In truth, everything is taxed either directly or indirectly in this country, every article of foreign or home manufacture being levied upon in some way or other, to help swell the amount of revenue necessary to carry on the government. Owners of land and houses, occupiers of land and houses as well, all professions, all traders, incomes from whatever source, deeds, probates, legacies and successions, bills of exchange and receipts, patents, carriages, horses, man-servants, guns, dogs, and personal property generally, must all pay. The poor tax is another very heavy tax, being levied upon occupiers of houses, and the total amount of this tax during the year 1879 for England and Wales was $65,000,000, or more than $2.50 per head of population. More than one-third of this amount was expended for other purposes than the relief of the poor, the payments towards country, borough, and police rate, to highway and school boards having amounted to upwards of $22,000,000. The actual relief to the poor during the year amounted to $1.55 per head of population, and the number of paupers was 813,000.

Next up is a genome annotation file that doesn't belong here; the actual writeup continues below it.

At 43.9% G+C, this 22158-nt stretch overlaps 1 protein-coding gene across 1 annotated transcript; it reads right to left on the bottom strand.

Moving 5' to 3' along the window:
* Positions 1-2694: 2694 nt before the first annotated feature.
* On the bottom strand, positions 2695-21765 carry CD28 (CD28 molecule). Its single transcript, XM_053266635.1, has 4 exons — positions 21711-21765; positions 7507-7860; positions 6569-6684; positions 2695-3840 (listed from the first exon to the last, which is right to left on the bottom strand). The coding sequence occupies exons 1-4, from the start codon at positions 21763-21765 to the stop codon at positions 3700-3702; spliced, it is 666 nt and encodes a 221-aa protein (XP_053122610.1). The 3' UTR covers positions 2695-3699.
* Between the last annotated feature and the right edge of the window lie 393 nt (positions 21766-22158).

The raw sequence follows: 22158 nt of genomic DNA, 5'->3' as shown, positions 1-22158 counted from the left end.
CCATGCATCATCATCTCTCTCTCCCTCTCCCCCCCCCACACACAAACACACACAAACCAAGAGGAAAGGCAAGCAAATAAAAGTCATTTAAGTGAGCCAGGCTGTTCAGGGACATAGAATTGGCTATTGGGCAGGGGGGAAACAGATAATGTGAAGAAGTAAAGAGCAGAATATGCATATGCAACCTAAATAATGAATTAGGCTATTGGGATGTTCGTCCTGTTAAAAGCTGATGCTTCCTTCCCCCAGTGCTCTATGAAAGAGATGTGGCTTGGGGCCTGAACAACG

Until a fortnight ago there was a prospect of a good harvest throughout the United Kingdom, but since then bope has been dissipated by continued bad weather, and we may expect as the result of another short and bad grain crop to hear of more farmers ruined, more farms thrown up, a greater depression in trade, a large emigration, and a more fully developed fair trade agitation than we liave had.

Where this agitation will end I do not presume to say, but from such observations as I have been able to make I do not think it can accomplish anything that may be of permanent good in the country, because the evil that has been done is irremediable. As a consequence, British commercial interests must continue to decline, and while I regret the prospect I take consolation in the knowleilge that American commercial interests are destined to be inversely affected.